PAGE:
Objective: Students will read the article with a focus on improving reading comprehension and learning new vocabulary. At the end of the lesson students will express their personal views on the topic through discussions, and writing.
I. Pre-Reading Activities
Analyzing headings and photos
Directions: Ask students to read the titles of the post and of the actual article. Then, have them examine the photos. Based on these sources, ask students to create a list of words and ideas that they think might be related to this article.
Directions: Have students use this KWL from Michigan State University to list the information they already know about Nelson Mandela, and information they would like to learn about Mandela. Later in the Post- Reading segment of the lesson, students can fill in what they’ve learned about the topic.
II. While Reading Activities
Directions: Students are to infer the meanings of the words in bold taken from the article. They may use a dictionary, thesaurus, and Word Chart by Education Oasis for assistance.
- Mr. Rosen is a 40-year-old urban farmer.
- There will be vast numbers of world dignitaries and less exalted mourners.
- Archbishop Desmond Tutu is a towering figure in the struggle against apartheid.
- Mr. Mandela’s life, expressed the hopes and fears of many of his compatriots.
- As flags flew at half-staff across South Africa, a sense of loss, blended with memories of inspiration spread.
- Archbishop Tutu asked rhetorically whether Mr. Mandela was “the exception to prove the rule.”
- People came together in a nation where there is a struggling economy and incessant allegations of government corruption.
- Britons claim a bond and supported South Africa’s struggle against apartheid but it was a sometimes an ambivalent relationship.
- The tumult of tributes to Mr. Mandela reflected his ability to reach out to people.
- His passion for freedom and justice created new hope for generations of oppressed people worldwide.
Directions: Review the following statements from the reading. If a statement is true they mark it T. If the statement is not applicable, they mark it NA. If the statement is false they mark it F and provide the correct answer.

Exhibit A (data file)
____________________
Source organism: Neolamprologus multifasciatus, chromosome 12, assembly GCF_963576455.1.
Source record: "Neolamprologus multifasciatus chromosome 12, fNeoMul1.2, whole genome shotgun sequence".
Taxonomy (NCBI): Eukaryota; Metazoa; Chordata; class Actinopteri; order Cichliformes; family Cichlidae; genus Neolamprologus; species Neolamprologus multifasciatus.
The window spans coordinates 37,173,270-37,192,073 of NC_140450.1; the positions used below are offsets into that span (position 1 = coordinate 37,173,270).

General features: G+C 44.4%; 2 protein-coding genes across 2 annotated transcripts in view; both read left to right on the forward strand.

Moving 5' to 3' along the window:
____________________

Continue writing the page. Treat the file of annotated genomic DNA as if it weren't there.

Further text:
- Nelson Mandela was the former President of Ghana and known for his life long struggle against Apartheid.
- Mr. Rosen, a 40-year-old urban farmer chose a rose to represent Nelson Mandela.
- Jacob Zuma is the current president of South Africa.
- Mr. Mandela’s body will lie in state from Dec. 11 to 13 after a memorial in Nigeria.
- Memories of inspiration came from leaders from all over the world.
- The Spanish authorities bathed the Eiffel Tower in green, red, yellow and blue lights — the colors of the South African flag.
- In China, the government refrained from making comments about Mandela.
- Mr. Mandela was closely linked with sports, and was a supporter of South Africa’s national Springbok rugby team that triumphed in the 1995 World Cup.
- Mr. Mandela has nine children.
- In South Africa, only Africans gathered at Mr. Mandela’s home upon hearing of his death.
Structure and Usage
Directions: The following groups of sentences are from the article. One of the sentences in each group contains a grammatical error. Students are to identify the sentence (1, 2, or 3 ) from each group that contains the grammatical error.
- Cliff Rosen heard that Nelson Mandela had died.
- He went out to the sunflowers growing in his garden.
- Rosen cut down a tallest one.
- A special flowers for a special man.
- Flags flew at half-staff across South Africa.
- Public figures competed for superlatives to describe Mr. Mandela.
- People came together in a way that seems increasingly rare.
- The tumult of tributes to Mr. Mandela reflected his ability to reach out to people.
- Mr. Mandela was closely linking with sports.
III. Post Reading Tasks
Reading Comprehension Check